I would still encase the cu pipe in the concrete for several reasons. First
the concrete enhances the contact area between the conductor and the soil.
Second it isolates the cu from the soil which contains sulpher. The sulpher
will bond to the cu making copper sulfate which will lower the surface
conductivity. Third no soil enhancement needed. Try to keep undisturbed soil
next to concrete pour anyway, for best load bearing ability, which your
foundation size was based on.
Nix on the solder for underground and ground conductors in general. The NEC
doesn't allow it. Another consideration is the fact that its introducing
dissimilar metals to a acidic environment. For your use a flattened, bolted,
stainless hardware connection would suffice anywhere you need to splice or
attach. Try to avoid splices if you can.
All cell site towers are grounded to the rebar and to everything that can
conduct in a 50 foot radius around them. The only cravat is they don't rely on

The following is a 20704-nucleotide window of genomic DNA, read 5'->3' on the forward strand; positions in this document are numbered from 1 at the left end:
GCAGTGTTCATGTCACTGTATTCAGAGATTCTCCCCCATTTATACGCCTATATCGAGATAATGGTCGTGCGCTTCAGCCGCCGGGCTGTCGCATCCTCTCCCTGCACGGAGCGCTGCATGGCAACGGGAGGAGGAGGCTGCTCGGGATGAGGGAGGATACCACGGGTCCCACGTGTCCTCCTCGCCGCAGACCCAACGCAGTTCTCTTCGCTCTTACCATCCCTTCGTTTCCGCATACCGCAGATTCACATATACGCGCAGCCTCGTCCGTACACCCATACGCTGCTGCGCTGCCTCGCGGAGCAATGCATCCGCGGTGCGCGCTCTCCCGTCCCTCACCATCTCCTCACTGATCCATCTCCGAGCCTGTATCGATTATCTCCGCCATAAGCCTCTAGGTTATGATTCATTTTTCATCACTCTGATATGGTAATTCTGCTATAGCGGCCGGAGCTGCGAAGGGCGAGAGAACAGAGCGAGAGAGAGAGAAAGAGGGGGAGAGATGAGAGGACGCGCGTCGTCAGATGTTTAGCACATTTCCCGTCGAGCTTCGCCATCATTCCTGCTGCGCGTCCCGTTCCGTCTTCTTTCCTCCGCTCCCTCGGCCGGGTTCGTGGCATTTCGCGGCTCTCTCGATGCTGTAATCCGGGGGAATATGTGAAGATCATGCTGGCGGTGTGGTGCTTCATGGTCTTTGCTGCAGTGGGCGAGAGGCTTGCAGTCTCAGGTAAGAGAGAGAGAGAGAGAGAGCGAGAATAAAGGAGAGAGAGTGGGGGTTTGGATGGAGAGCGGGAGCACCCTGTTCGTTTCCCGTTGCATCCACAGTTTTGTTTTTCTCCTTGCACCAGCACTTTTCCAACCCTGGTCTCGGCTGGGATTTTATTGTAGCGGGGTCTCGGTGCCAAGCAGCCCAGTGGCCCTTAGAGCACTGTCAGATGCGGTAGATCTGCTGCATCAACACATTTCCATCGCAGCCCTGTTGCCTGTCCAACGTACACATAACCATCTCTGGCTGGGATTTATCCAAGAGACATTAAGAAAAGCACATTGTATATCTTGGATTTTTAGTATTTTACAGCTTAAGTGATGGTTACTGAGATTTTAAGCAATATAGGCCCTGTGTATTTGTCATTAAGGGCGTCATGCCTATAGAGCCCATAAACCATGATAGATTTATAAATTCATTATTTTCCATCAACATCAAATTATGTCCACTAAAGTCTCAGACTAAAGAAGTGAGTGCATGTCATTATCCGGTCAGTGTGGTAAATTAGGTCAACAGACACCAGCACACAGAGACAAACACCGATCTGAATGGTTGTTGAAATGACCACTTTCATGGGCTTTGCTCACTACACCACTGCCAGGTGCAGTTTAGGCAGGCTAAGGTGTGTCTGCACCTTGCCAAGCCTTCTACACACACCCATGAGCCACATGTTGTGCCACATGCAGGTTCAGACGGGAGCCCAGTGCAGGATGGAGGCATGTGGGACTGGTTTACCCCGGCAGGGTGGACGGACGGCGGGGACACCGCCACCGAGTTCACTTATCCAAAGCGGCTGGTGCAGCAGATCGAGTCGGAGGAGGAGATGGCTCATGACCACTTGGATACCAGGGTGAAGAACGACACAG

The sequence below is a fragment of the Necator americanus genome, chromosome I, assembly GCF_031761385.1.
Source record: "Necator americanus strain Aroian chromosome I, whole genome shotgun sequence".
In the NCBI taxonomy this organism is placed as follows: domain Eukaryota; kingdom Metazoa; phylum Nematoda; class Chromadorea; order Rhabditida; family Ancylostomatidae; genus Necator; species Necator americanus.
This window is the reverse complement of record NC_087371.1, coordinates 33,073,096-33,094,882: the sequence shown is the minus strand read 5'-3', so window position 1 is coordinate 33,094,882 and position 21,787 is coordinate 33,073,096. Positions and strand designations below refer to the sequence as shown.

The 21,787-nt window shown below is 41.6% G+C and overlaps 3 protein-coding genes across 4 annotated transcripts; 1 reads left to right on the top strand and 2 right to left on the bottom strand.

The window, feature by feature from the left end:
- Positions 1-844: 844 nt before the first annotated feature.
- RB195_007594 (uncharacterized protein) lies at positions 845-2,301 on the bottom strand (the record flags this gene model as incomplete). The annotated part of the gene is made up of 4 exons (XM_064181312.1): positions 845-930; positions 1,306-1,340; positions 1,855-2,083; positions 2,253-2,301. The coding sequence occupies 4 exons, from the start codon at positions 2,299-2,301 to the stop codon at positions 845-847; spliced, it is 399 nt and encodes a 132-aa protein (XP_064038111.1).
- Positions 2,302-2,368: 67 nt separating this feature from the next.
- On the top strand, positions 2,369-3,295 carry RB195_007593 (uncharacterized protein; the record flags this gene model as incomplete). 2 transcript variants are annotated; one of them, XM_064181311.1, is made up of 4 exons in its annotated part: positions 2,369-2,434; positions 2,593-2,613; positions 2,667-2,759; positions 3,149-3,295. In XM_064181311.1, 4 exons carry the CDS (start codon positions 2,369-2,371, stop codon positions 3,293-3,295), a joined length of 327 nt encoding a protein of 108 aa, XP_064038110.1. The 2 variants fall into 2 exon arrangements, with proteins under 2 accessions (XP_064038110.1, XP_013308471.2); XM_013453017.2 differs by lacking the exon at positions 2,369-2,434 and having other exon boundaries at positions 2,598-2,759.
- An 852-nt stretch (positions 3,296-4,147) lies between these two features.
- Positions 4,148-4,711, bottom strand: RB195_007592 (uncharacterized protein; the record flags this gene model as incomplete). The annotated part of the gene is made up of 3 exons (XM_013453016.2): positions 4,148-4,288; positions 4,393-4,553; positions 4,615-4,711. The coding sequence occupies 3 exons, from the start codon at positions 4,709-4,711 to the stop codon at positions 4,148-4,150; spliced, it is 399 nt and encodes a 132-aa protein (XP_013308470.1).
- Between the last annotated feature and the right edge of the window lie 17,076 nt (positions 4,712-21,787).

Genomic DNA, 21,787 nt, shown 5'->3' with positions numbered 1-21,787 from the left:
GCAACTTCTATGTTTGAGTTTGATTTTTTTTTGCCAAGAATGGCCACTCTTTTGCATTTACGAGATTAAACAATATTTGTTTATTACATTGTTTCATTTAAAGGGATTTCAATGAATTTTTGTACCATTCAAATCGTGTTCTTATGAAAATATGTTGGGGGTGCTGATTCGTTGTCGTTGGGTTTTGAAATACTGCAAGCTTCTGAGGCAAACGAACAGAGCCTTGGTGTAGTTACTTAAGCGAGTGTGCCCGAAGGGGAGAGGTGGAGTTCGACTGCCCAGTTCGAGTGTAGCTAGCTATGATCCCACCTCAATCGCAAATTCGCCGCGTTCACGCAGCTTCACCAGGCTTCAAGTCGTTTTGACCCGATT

the rebar soley to carry the current to ground grid. I've never heard of one
falling after a strike or even multiple strikes. After all the base stub or
bolts are in the concrete too as a parallel path and they present no problems.
The radius is the only was to go. As large as you can and in no case less than
Concrete is such a good conductor that a large ( hundred square foot or
better ) metal sheet (16 Gage min.) laid directly on clean concrete is used for
grounding at 911 com centers in existing building basements where access to
grid and rebar is limited or too great a distance away.
I've done quite a few cell sites for different cell companies with different
contractors and different inspecting jurisdictions. The engineering spec's were
pretty much similar and of course NEC always the same. Feel free to bounce any
questions or ideas off me on this subject.
If you lived in a more lightning prone area I'd recommend a lightning discharge
device for the tower top. They do a good job of keeping the tower potential
below where a leader arc can be created preventing a strike from occurring to
the tower and a radius equal to the height around it.
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